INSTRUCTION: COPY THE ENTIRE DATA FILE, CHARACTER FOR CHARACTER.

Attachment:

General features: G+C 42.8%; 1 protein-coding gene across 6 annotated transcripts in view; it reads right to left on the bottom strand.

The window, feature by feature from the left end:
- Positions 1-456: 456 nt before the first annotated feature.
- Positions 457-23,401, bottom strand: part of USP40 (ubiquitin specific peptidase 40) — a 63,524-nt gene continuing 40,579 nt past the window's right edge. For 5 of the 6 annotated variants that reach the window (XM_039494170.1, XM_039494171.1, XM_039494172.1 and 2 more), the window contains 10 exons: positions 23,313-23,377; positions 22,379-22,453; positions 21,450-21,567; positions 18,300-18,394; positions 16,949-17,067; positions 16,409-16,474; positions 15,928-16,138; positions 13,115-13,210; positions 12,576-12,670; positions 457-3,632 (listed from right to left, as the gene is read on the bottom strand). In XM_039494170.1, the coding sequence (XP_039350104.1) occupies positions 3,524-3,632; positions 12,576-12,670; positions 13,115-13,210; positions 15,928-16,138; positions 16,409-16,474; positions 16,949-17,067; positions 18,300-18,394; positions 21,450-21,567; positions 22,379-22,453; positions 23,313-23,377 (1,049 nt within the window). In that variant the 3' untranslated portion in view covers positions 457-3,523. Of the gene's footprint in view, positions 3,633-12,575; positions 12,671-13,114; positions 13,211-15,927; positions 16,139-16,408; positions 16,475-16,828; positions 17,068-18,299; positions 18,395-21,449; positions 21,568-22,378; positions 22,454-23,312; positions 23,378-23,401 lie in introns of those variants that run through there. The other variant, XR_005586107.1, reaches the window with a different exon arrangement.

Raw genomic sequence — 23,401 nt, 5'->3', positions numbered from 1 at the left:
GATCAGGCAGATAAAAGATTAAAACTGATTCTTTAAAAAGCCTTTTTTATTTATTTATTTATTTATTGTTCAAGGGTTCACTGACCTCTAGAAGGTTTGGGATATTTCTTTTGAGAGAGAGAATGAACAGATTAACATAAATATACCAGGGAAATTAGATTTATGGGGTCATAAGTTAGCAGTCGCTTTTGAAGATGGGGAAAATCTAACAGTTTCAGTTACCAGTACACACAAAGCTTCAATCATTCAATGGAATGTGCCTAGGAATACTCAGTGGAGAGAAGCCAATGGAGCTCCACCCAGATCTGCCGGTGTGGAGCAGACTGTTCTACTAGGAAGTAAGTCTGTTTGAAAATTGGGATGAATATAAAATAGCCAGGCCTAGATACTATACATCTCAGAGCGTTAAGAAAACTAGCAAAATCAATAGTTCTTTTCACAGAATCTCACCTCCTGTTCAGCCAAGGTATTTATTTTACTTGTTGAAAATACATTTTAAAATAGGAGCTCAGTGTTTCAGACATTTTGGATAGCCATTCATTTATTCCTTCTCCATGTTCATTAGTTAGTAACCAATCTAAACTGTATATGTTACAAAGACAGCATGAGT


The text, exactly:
General features: G+C 42.8%; 1 protein-coding gene across 6 annotated transcripts in view; it reads right to left on the bottom strand.

The window, feature by feature from the left end:
- Positions 1-456: 456 nt before the first annotated feature.
- Positions 457-23,401, bottom strand: part of USP40 (ubiquitin specific peptidase 40) — a 63,524-nt gene continuing 40,579 nt past the window's right edge. For 5 of the 6 annotated variants that reach the window (XM_039494170.1, XM_039494171.1, XM_039494172.1 and 2 more), the window contains 10 exons: positions 23,313-23,377; positions 22,379-22,453; positions 21,450-21,567; positions 18,300-18,394; positions 16,949-17,067; positions 16,409-16,474; positions 15,928-16,138; positions 13,115-13,210; positions 12,576-12,670; positions 457-3,632 (listed from right to left, as the gene is read on the bottom strand). In XM_039494170.1, the coding sequence (XP_039350104.1) occupies positions 3,524-3,632; positions 12,576-12,670; positions 13,115-13,210; positions 15,928-16,138; positions 16,409-16,474; positions 16,949-17,067; positions 18,300-18,394; positions 21,450-21,567; positions 22,379-22,453; positions 23,313-23,377 (1,049 nt within the window). In that variant the 3' untranslated portion in view covers positions 457-3,523. Of the gene's footprint in view, positions 3,633-12,575; positions 12,671-13,114; positions 13,211-15,927; positions 16,139-16,408; positions 16,475-16,828; positions 17,068-18,299; positions 18,395-21,449; positions 21,568-22,378; positions 22,454-23,312; positions 23,378-23,401 lie in introns of those variants that run through there. The other variant, XR_005586107.1, reaches the window with a different exon arrangement.

Raw genomic sequence — 23,401 nt, 5'->3', positions numbered from 1 at the left:
GATCAGGCAGATAAAAGATTAAAACTGATTCTTTAAAAAGCCTTTTTTATTTATTTATTTATTTATTGTTCAAGGGTTCACTGACCTCTAGAAGGTTTGGGATATTTCTTTTGAGAGAGAGAATGAACAGATTAACATAAATATACCAGGGAAATTAGATTTATGGGGTCATAAGTTAGCAGTCGCTTTTGAAGATGGGGAAAATCTAACAGTTTCAGTTACCAGTACACACAAAGCTTCAATCATTCAATGGAATGTGCCTAGGAATACTCAGTGGAGAGAAGCCAATGGAGCTCCACCCAGATCTGCCGGTGTGGAGCAGACTGTTCTACTAGGAAGTAAGTCTGTTTGAAAATTGGGATGAATATAAAATAGCCAGGCCTAGATACTATACATCTCAGAGCGTTAAGAAAACTAGCAAAATCAATAGTTCTTTTCACAGAATCTCACCTCCTGTTCAGCCAAGGTATTTATTTTACTTGTTGAAAATACATTTTAAAATAGGAGCTCAGTGTTTCAGACATTTTGGATAGCCATTCATTTATTCCTTCTCCATGTTCATTAGTTAGTAACCAATCTAAACTGTATATGTTACAAAGACAGCATGAGT